The binding of UV-DDB to damaged DNA induces a major distortion, bending the DNA by an angle of 55° [15]. This leads us to hypothesize that UV-DDB binds to the CPD and distorts the DNA helix so that XPC/HR23B can be recruited to the CPD site (Fig. 2). XPC/HR23B promotes stable binding of XPA/RPA to UV-irradiated DNA [41]. Subsequent recruitment of TFIIH to the lesion is promoted by XPA/RPA [57,60] and/or by XPC/HR23B [41,87]. XPA/RPA and/or TFIIH may verify the presence of the damage and then direct excision of the damaged oligonucleotide by the ERCC1/XPF and XPG endonucleases.

13. Regulation of UV-DDB

In response to DNA damage, the p53 protein is phosphorylated and becomes resistant to proteosomal degradation. Increased p53 levels stimulate the transcription of genes involved in cell cycle arrest and apoptosis. In addition, p53 enhances transcription of the DDB2 gene, which then produces an increase in GGR of CPDs [22,73].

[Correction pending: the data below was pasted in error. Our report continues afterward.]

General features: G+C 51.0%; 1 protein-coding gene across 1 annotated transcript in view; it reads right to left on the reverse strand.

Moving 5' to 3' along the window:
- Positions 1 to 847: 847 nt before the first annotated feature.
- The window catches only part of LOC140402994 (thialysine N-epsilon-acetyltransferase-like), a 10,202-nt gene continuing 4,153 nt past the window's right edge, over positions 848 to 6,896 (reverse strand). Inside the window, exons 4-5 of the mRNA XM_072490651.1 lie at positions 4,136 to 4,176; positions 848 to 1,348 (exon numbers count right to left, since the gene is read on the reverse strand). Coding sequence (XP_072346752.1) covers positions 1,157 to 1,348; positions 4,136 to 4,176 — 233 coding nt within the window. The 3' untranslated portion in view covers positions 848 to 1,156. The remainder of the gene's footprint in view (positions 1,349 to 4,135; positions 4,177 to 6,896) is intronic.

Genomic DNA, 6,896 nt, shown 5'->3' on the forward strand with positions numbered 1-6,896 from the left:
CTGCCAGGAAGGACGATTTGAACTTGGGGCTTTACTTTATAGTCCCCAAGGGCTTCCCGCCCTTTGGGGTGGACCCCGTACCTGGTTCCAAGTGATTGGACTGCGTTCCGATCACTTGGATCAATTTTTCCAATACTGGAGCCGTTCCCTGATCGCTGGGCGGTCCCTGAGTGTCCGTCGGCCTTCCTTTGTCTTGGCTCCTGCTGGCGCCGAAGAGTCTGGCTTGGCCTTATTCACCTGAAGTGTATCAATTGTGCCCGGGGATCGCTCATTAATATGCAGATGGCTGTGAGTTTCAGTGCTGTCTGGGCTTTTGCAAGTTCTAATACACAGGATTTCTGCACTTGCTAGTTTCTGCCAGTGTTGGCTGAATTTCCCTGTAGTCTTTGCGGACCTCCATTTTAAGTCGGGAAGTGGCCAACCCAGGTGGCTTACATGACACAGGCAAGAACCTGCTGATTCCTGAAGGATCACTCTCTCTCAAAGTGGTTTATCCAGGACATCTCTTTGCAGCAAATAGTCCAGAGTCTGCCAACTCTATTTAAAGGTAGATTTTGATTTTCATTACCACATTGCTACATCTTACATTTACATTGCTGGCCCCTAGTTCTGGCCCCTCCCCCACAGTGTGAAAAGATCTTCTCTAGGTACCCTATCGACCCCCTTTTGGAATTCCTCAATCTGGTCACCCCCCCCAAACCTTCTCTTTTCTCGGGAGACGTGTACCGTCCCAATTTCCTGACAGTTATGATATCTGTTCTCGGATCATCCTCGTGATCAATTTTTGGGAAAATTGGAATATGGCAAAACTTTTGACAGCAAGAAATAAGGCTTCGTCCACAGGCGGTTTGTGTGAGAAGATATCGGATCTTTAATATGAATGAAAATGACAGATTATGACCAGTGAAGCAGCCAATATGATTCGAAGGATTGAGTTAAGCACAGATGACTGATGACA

Basal levels of DDB2 transcription are dependent on the presence of p53 protein even in the absence of DNA damage. Transcription of DDB2 increases further after DNA damage. Levels of DDB2 mRNA increase over 24 h after UV exposure and over 4 h after IR exposure, time courses that mirror the accumulation of p53 [22]. In the absence of p53, the basal levels of DDB2 mRNA are severely reduced and do not increase after either UV or IR [22]. Furthermore, forced expression of p53 with a tetracycline-regulated promoter induces transcription of DDB2 and increased levels of UV-DDB. By contrast, DDB1 transcription does not depend on p53 and is unaffected by exposure of cells to UV or IR.

The transcriptional response of DDB2 to DNA damage is mediated by a consensus binding site for p53 in the 5′ untranslated region of the DDB2 gene [72]. This region will bind p53 protein in an EMSA and will drive the expression of a reporter construct when co-transfected with a p53 expression vector.

The subcellular locations of DDB1 and DDB2 are regulated in response to DNA damage. In undamaged wild-type and XP-E cells, the DDB2 protein localizes to the nucleus, while DDB1 is found in both the cytoplasm and the nucleus [44,58,65]. Following UV exposure, DDB1 redistributes to the nucleus. It appears that DDB2 plays a role in transporting DDB1 to the nucleus, because expression of DDB2 with non-sense mutations from XP-E cells reduces the UV-induced nuclear accumulation of DDB1 [44].